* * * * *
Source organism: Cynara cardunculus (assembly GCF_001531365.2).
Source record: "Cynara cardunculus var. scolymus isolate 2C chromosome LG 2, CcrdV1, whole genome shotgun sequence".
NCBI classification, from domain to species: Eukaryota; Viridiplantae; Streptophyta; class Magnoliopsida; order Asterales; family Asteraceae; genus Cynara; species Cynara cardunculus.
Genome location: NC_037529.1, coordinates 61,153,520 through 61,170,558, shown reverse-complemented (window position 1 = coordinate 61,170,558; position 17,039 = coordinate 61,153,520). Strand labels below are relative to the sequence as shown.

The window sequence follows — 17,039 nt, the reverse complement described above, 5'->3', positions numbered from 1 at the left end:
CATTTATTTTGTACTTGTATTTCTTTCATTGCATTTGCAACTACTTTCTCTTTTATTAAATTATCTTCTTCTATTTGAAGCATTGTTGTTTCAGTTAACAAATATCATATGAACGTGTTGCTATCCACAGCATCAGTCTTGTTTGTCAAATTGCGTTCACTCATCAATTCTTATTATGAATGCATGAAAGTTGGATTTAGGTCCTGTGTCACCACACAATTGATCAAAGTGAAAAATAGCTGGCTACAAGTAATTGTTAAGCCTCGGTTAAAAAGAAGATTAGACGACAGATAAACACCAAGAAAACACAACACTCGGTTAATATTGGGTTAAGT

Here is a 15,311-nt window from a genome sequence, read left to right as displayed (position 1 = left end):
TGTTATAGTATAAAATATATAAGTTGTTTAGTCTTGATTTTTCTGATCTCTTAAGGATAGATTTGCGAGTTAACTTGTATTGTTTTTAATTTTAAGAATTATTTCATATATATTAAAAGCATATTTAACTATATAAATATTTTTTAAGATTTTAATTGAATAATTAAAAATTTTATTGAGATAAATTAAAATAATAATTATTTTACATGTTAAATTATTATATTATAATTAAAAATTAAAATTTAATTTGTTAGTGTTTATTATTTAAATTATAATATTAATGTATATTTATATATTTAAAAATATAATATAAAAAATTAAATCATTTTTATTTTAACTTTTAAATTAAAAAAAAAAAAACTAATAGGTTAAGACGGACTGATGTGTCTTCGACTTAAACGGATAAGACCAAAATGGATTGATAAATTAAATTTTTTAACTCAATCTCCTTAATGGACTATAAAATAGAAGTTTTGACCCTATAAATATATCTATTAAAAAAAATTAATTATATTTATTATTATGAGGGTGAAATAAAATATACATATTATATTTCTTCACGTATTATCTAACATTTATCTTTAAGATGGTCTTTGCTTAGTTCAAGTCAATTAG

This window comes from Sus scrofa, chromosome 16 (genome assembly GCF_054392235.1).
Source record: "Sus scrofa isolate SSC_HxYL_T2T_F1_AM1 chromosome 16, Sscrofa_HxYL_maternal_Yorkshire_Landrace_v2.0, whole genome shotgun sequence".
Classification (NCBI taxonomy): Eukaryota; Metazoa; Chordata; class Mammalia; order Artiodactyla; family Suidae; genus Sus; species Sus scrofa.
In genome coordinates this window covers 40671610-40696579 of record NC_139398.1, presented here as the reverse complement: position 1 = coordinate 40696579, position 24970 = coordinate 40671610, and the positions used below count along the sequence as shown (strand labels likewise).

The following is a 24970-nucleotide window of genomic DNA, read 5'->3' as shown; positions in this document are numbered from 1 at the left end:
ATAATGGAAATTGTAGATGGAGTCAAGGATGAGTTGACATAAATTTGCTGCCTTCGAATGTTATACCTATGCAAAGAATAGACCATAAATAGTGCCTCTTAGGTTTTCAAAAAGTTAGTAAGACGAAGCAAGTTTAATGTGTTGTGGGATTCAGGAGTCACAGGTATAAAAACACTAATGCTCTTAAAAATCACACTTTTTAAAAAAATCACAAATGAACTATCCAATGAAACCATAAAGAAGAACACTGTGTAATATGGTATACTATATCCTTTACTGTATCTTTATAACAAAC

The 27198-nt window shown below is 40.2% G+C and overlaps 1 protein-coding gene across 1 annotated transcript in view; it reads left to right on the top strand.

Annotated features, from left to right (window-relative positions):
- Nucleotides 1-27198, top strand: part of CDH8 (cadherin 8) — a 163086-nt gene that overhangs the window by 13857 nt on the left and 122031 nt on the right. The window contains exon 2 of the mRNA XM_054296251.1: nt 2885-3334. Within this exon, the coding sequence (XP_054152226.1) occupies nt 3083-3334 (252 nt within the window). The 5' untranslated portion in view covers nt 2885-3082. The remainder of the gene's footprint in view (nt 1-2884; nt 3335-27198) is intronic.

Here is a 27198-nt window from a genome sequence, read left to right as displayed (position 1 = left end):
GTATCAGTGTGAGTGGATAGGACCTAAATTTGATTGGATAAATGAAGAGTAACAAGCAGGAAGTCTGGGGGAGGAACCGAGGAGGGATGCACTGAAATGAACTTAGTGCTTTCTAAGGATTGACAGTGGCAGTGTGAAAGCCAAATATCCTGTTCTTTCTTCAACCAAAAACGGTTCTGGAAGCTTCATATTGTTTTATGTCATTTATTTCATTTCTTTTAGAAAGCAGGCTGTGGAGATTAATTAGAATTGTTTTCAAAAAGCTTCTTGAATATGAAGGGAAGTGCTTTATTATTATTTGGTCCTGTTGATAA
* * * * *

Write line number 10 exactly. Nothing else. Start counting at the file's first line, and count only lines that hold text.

Source record: "Sus scrofa isolate SSC_HxYL_T2T_F1_AM1 chromosome 16, Sscrofa_HxYL_maternal_Yorkshire_Landrace_v2.0, whole genome shotgun sequence".